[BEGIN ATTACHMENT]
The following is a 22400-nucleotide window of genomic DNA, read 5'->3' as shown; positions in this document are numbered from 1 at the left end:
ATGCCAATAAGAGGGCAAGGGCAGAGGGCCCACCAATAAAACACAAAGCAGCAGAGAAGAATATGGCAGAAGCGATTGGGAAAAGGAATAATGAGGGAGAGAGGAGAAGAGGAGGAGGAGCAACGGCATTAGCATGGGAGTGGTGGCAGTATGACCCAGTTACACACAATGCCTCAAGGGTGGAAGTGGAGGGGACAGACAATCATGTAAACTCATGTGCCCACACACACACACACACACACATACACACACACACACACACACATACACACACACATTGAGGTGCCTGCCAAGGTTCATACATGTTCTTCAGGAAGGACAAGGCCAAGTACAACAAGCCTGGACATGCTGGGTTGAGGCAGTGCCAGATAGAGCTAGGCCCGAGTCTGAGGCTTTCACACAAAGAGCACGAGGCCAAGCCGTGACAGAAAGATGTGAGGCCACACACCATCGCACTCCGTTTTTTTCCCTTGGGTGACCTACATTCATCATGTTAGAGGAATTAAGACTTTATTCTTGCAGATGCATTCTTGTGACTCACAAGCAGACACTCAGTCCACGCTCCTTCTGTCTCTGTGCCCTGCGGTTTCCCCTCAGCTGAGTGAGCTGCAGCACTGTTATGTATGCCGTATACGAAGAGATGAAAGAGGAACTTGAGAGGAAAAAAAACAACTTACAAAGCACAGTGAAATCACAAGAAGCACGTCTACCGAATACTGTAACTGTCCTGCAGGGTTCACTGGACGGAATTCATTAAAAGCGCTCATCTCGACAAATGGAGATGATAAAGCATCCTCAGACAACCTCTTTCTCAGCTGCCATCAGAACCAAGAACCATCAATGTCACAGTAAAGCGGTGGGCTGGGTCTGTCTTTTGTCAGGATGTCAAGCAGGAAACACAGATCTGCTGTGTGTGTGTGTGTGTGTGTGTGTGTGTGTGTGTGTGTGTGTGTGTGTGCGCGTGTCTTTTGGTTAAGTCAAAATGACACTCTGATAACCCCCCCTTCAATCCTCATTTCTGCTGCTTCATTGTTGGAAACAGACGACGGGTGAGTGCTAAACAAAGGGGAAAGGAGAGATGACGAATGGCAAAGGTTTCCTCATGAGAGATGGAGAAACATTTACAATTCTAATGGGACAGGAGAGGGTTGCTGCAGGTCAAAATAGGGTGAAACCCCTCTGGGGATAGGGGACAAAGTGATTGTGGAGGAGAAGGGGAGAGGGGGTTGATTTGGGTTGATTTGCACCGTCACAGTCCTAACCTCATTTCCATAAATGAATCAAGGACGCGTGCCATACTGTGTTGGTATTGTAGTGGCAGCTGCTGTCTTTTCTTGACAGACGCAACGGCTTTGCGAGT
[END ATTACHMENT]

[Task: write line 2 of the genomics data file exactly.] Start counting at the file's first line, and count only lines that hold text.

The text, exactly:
ATGCCAATAAGAGGGCAAGGGCAGAGGGCCCACCAATAAAACACAAAGCAGCAGAGAAGAATATGGCAGAAGCGATTGGGAAAAGGAATAATGAGGGAGAGAGGAGAAGAGGAGGAGGAGCAACGGCATTAGCATGGGAGTGGTGGCAGTATGACCCAGTTACACACAATGCCTCAAGGGTGGAAGTGGAGGGGACAGACAATCATGTAAACTCATGTGCCCACACACACACACACACACACATACACACACACACACACACACATACACACACACATTGAGGTGCCTGCCAAGGTTCATACATGTTCTTCAGGAAGGACAAGGCCAAGTACAACAAGCCTGGACATGCTGGGTTGAGGCAGTGCCAGATAGAGCTAGGCCCGAGTCTGAGGCTTTCACACAAAGAGCACGAGGCCAAGCCGTGACAGAAAGATGTGAGGCCACACACCATCGCACTCCGTTTTTTTCCCTTGGGTGACCTACATTCATCATGTTAGAGGAATTAAGACTTTATTCTTGCAGATGCATTCTTGTGACTCACAAGCAGACACTCAGTCCACGCTCCTTCTGTCTCTGTGCCCTGCGGTTTCCCCTCAGCTGAGTGAGCTGCAGCACTGTTATGTATGCCGTATACGAAGAGATGAAAGAGGAACTTGAGAGGAAAAAAAACAACTTACAAAGCACAGTGAAATCACAAGAAGCACGTCTACCGAATACTGTAACTGTCCTGCAGGGTTCACTGGACGGAATTCATTAAAAGCGCTCATCTCGACAAATGGAGATGATAAAGCATCCTCAGACAACCTCTTTCTCAGCTGCCATCAGAACCAAGAACCATCAATGTCACAGTAAAGCGGTGGGCTGGGTCTGTCTTTTGTCAGGATGTCAAGCAGGAAACACAGATCTGCTGTGTGTGTGTGTGTGTGTGTGTGTGTGTGTGTGTGTGTGTGTGTGTGTGCGCGTGTCTTTTGGTTAAGTCAAAATGACACTCTGATAACCCCCCCTTCAATCCTCATTTCTGCTGCTTCATTGTTGGAAACAGACGACGGGTGAGTGCTAAACAAAGGGGAAAGGAGAGATGACGAATGGCAAAGGTTTCCTCATGAGAGATGGAGAAACATTTACAATTCTAATGGGACAGGAGAGGGTTGCTGCAGGTCAAAATAGGGTGAAACCCCTCTGGGGATAGGGGACAAAGTGATTGTGGAGGAGAAGGGGAGAGGGGGTTGATTTGGGTTGATTTGCACCGTCACAGTCCTAACCTCATTTCCATAAATGAATCAAGGACGCGTGCCATACTGTGTTGGTATTGTAGTGGCAGCTGCTGTCTTTTCTTGACAGACGCAACGGCTTTGCGAGT